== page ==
Britain's security services have been put on their second highest state of alert amid intelligence of a possible al-Qaeda attack, the BBC has learned.
Previous alerts have led to roadside checks by police
The internal "severe general" alert is said to be unconnected to US President Bush's forthcoming UK visit.
It follows warnings about plans by al-Qaeda supporters from North Africa.
The alert means security will be extra tight around potential targets. Sources say no attack is imminent, and there is no intelligence of a specific target.
The warning comes as police plan an "unprecedented" security operation for US President Bush's state visit to the UK next week.
The internal alerts are for the security services only, including the police, the army, MI6 and MI5, and not usually made public.
They were introduced after the Bali bombings to help those involved in the fight against terrorism respond to changing circumstances.
The UK is officially on high alert, but within this is a tier of internal and usually secret levels - which have gone from "substantial" to "severe general".
BBC home affairs correspondent Margaret Gilmore said it was "rare" to be put on this higher alert, but the public should not necessarily be concerned.
"These are warnings very much for the security services, these are not warnings aimed at the public because there is not a lot the public can do about them.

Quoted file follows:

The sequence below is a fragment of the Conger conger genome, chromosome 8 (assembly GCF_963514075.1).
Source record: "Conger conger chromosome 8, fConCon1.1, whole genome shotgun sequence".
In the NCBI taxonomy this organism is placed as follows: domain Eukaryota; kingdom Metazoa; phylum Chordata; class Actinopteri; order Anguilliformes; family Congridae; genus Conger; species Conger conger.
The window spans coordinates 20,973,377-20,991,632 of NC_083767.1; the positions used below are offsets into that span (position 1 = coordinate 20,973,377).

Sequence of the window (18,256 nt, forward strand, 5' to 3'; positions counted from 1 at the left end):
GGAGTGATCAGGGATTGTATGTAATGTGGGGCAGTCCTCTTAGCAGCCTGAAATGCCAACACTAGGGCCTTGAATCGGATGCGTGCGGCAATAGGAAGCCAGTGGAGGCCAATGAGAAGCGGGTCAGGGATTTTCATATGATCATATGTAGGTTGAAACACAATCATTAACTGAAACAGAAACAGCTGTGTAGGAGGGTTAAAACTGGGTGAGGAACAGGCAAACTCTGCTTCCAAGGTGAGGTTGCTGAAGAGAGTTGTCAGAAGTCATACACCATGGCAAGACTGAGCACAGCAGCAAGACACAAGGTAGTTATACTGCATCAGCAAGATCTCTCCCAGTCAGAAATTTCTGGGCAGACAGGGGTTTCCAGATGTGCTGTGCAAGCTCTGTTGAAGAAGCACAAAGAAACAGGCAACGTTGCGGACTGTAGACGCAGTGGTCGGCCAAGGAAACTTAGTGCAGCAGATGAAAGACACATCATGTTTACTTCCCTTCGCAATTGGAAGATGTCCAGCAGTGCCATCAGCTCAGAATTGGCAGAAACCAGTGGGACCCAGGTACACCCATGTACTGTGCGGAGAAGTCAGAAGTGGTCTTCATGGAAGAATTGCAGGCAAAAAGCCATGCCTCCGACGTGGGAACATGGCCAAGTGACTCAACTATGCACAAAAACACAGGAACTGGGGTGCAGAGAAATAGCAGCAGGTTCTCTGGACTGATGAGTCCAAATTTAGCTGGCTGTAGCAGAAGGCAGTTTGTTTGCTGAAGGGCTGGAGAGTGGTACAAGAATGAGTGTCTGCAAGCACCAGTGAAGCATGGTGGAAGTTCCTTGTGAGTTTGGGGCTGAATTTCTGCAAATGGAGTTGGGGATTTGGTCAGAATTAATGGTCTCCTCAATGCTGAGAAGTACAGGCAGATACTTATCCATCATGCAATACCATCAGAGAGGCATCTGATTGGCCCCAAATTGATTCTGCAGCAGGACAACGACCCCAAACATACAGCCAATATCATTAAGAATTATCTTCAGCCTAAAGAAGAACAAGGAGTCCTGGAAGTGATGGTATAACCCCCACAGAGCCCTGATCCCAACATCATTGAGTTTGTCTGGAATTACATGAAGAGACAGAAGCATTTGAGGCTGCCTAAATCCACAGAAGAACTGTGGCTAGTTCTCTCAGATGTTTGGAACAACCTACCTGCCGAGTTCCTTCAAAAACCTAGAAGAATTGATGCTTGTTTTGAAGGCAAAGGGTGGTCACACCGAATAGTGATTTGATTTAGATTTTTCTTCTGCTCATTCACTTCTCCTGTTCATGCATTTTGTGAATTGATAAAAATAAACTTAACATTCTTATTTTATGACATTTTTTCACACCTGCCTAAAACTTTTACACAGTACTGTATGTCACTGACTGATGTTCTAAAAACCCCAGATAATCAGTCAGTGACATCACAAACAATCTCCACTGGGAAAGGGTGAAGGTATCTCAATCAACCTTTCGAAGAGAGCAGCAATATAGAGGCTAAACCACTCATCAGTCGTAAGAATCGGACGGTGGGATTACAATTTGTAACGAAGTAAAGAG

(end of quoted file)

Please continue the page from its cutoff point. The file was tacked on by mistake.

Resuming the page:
"They don't want to scaremonger, they don't want people to get worried.
"This is a subtle change. It means they will be more vigilant, but it doesn't mean there is anything the public can do, and it doesn't mean there is a missile incoming or anything like that."
'No specific threat'
She added: "Obviously it's a further complication in the security nightmare surrounding the Bush visit, but it is not connected to that."
The Home Office has refused to comment, saying it never discusses threat levels unless there is a specific threat.
A spokeswoman said: "If there's a specific threat the government would not
hesitate to issue an alert."
About 5,000 Metropolitan Police officers and all its armed units will be on duty next week to ensure Mr Bush's controversial state visit goes smoothly.
"The bubble" - a ring of 700 of Mr Bush's own secret service agents - will
also surround the president amid fears of terror attacks.
Talks with protesters on demonstration routes are still ongoing, though they
will be banned from going down Whitehall and to the House of Parliament.